Historic 145-year-old synagogue to become museum for Wales’ Jewish community
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Historic 145-year-old synagogue to become museum for Wales’ Jewish community

Foundation for Jewish Heritage purchased Merthyr Tydfil Synagogue with the intention of turning it into a shrine for the country's community

Merthyr Tydfil Synagogue (Credit: Foundation for Jewish Heritage)
Merthyr Tydfil Synagogue (Credit: Foundation for Jewish Heritage)

A Jewish heritage organisation has bought a disused but architecturally significant 145-year old synagogue in the Welsh valleys, with plans to turn it into a museum of Welsh Jewry.

The Foundation for Jewish Heritage, based in London and led by Founder and Chief Executive Michael Mail, announced that it had bought Merthyr Tydfil Synagogue on Thursday, more than a year after first declaring an interest.

“We are delighted to have bought the former Merthyr Tydfil synagogue, which is currently in a very poor state,” said Mail.

“The building is a nationally-recognised historic site which we want to use to tell a unique national story of the Welsh Jewish community. In restoring the building, we want it to once again play a meaningful role in the life of Merthyr.”

A Grade II stone structure completed in 1872 and designed in Gothic Revival style, it is the oldest purpose-built synagogue still standing in Wales and is considered “architecturally one of the most important synagogues in the UK today”.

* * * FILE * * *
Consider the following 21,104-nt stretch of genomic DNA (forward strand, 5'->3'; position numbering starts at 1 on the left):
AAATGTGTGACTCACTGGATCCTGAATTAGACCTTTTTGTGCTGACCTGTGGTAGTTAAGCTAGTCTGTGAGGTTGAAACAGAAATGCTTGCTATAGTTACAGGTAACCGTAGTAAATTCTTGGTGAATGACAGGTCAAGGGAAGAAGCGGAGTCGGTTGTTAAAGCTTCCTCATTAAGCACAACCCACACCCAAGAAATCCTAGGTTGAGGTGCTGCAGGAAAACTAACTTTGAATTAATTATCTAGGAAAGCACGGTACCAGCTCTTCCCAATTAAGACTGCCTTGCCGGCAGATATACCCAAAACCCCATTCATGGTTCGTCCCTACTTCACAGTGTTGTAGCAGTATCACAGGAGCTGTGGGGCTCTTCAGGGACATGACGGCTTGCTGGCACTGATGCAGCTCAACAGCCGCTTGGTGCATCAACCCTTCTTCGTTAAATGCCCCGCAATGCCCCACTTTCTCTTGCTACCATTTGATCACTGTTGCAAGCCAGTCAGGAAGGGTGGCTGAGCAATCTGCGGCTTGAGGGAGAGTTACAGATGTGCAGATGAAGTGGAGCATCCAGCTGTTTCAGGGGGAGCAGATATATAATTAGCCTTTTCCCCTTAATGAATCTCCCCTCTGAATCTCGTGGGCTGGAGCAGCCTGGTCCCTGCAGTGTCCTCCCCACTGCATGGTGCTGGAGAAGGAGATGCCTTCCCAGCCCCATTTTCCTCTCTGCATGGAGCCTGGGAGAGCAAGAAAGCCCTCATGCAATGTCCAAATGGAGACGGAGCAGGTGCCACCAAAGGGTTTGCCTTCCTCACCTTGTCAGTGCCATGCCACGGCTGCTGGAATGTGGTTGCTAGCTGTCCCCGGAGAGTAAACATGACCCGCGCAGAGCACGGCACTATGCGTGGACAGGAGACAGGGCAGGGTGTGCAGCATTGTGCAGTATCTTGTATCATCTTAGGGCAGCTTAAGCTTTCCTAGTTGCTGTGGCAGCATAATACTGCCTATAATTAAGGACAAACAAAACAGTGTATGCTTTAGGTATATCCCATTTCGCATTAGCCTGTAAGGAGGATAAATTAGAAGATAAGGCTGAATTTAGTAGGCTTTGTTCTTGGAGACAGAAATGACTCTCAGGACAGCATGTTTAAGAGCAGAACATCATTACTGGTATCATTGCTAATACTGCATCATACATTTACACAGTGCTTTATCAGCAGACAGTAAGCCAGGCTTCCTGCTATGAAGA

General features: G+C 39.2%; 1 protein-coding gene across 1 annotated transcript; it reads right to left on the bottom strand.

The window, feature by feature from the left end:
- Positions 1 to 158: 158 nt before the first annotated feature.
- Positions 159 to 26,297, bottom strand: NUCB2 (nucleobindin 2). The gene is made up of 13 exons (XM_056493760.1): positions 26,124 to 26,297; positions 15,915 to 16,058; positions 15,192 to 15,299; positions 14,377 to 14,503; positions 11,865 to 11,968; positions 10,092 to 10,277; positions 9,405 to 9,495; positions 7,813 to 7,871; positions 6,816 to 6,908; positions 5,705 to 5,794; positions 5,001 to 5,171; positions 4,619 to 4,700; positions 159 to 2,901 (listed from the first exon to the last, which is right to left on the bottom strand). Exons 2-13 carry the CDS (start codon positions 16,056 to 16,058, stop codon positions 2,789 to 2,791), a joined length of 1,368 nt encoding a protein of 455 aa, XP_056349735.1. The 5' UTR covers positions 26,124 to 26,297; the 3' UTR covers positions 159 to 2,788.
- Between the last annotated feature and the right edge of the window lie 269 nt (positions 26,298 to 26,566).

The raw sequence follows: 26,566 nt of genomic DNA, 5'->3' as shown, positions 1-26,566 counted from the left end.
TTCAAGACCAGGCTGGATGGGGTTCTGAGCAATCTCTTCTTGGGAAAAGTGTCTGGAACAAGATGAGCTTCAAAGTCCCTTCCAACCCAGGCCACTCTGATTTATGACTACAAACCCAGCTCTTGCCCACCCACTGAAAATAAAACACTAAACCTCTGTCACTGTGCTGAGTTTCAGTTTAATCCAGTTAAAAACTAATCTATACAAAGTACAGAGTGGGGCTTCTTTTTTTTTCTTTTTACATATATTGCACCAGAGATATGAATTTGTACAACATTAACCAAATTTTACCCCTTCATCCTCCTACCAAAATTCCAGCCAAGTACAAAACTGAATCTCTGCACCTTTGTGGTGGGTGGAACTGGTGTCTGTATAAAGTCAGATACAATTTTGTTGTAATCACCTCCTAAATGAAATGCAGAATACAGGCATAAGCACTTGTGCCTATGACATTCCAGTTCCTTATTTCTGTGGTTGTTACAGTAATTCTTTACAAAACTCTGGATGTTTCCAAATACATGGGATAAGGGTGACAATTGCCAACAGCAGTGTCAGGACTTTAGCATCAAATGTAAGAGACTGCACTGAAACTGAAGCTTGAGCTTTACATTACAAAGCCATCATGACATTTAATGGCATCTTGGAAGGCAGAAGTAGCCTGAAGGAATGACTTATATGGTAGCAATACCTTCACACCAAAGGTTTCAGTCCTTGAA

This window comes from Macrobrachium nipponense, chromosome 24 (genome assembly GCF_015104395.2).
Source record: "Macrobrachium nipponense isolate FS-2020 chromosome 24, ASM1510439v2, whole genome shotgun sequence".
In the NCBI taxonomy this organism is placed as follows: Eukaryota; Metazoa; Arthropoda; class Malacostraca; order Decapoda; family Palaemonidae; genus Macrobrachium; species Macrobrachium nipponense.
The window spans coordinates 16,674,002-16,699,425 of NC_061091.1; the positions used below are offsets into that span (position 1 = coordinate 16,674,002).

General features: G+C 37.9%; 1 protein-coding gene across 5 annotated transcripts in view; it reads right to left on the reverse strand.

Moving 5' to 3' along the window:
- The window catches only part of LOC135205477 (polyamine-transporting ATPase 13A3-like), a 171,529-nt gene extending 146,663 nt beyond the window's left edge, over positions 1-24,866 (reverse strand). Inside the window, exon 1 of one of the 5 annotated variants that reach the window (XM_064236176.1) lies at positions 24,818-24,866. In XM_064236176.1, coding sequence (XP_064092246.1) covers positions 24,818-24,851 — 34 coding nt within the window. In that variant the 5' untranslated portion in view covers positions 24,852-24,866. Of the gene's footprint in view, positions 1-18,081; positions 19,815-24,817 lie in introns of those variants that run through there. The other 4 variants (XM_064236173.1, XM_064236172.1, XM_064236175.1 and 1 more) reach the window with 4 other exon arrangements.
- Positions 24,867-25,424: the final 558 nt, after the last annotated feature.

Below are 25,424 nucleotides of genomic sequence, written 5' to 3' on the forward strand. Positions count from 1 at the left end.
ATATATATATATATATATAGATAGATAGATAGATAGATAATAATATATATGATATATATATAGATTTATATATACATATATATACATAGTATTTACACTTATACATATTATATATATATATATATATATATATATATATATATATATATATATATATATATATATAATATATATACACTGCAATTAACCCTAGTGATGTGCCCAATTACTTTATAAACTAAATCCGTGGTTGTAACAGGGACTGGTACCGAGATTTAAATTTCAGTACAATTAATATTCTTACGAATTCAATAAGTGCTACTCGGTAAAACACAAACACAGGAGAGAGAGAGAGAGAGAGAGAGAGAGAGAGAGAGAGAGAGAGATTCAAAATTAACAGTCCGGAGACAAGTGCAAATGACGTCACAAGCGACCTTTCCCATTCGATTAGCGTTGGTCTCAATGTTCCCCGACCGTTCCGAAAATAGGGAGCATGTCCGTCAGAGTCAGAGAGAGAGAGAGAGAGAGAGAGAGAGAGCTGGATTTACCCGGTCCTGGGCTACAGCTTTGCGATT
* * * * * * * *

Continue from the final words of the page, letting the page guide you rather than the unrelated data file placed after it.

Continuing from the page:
Merthyr Tydfil was the industrial powerhouse of Wales in the 19th century, and its largest town. There has been a Jewish presence there since the 1830s and the Foundation said the shul “reflected a community that was growing and prospering,” with more than 400 members in the early 20th century.

However, as the town’s fortunes changed, the Jewish community of Merthyr dwindled, and in 1983 the synagogue was sold. It was used for various purposes, but since 2006 it has lain empty, except for a colony of bats.

“Its condition has deteriorated and the fabric of the building has been compromised with a gaping hole in the roof and broken windows,” the Foundation said last year.

In its annual report, filed at the end of September 2018, it said the site had “become our current special focus”, along with the Great Synagogue in Slonim Belarus and the Etz Hayim synagogue in Izmir Turkey.

After the Merthyr synagogue was put up for sale, the Foundation canvassed views on the creation of a “Welsh Jewish heritage centre that would recognise, celebrate and educate about the 250-year history of the Jewish community in Wales”.

It said the idea was “well received by the Merthyr Municipality” and local Jewish and heritage communities in Wales, and a feasibility study was undertaken, considering issues such as future funding, including the possibility of a Heritage Lottery Fund bid.

The Foundation, which claims Sir Simon Schama among its trustees, would not be drawn on the purchase price, and was now seeking funding for the restoration work.

It hopes to work with a team in South Wales currently creating an oral history of Welsh life of yesteryear, and a team led by Prof Nathan Abrams at the University of Bangor, which is fundraising to preserve and showcase Jewish life in North Wales.

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